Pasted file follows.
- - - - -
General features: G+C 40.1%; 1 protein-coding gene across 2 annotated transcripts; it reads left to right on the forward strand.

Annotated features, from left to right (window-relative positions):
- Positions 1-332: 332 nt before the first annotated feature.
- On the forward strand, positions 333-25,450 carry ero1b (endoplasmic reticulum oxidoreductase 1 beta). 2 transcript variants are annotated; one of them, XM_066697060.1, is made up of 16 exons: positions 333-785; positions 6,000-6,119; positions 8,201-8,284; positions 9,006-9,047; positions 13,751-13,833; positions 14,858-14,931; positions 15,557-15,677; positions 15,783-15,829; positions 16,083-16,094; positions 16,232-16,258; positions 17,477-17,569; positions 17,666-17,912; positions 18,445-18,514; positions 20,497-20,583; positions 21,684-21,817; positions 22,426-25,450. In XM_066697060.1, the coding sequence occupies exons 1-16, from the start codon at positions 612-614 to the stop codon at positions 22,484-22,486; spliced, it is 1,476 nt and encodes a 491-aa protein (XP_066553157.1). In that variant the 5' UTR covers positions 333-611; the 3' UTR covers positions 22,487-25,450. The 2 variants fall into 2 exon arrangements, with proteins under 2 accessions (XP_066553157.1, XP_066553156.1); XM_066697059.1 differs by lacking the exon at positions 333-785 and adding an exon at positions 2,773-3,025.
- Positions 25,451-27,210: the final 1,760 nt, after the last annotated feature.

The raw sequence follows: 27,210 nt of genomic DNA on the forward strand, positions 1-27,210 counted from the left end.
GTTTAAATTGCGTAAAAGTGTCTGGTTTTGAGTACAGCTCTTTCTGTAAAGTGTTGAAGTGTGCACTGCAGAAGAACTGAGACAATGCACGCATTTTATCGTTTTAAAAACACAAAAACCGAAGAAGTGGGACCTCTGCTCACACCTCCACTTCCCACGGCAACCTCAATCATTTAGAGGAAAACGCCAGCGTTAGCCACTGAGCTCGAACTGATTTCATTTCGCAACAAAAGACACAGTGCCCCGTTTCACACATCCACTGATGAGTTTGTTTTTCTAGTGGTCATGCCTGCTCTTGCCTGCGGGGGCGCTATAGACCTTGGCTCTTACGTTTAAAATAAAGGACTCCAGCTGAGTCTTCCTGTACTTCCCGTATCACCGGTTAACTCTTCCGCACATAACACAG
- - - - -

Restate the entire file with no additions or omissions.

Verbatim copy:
General features: G+C 40.1%; 1 protein-coding gene across 2 annotated transcripts; it reads left to right on the forward strand.

Annotated features, from left to right (window-relative positions):
- Positions 1-332: 332 nt before the first annotated feature.
- On the forward strand, positions 333-25,450 carry ero1b (endoplasmic reticulum oxidoreductase 1 beta). 2 transcript variants are annotated; one of them, XM_066697060.1, is made up of 16 exons: positions 333-785; positions 6,000-6,119; positions 8,201-8,284; positions 9,006-9,047; positions 13,751-13,833; positions 14,858-14,931; positions 15,557-15,677; positions 15,783-15,829; positions 16,083-16,094; positions 16,232-16,258; positions 17,477-17,569; positions 17,666-17,912; positions 18,445-18,514; positions 20,497-20,583; positions 21,684-21,817; positions 22,426-25,450. In XM_066697060.1, the coding sequence occupies exons 1-16, from the start codon at positions 612-614 to the stop codon at positions 22,484-22,486; spliced, it is 1,476 nt and encodes a 491-aa protein (XP_066553157.1). In that variant the 5' UTR covers positions 333-611; the 3' UTR covers positions 22,487-25,450. The 2 variants fall into 2 exon arrangements, with proteins under 2 accessions (XP_066553157.1, XP_066553156.1); XM_066697059.1 differs by lacking the exon at positions 333-785 and adding an exon at positions 2,773-3,025.
- Positions 25,451-27,210: the final 1,760 nt, after the last annotated feature.

The raw sequence follows: 27,210 nt of genomic DNA on the forward strand, positions 1-27,210 counted from the left end.
GTTTAAATTGCGTAAAAGTGTCTGGTTTTGAGTACAGCTCTTTCTGTAAAGTGTTGAAGTGTGCACTGCAGAAGAACTGAGACAATGCACGCATTTTATCGTTTTAAAAACACAAAAACCGAAGAAGTGGGACCTCTGCTCACACCTCCACTTCCCACGGCAACCTCAATCATTTAGAGGAAAACGCCAGCGTTAGCCACTGAGCTCGAACTGATTTCATTTCGCAACAAAAGACACAGTGCCCCGTTTCACACATCCACTGATGAGTTTGTTTTTCTAGTGGTCATGCCTGCTCTTGCCTGCGGGGGCGCTATAGACCTTGGCTCTTACGTTTAAAATAAAGGACTCCAGCTGAGTCTTCCTGTACTTCCCGTATCACCGGTTAACTCTTCCGCACATAACACAG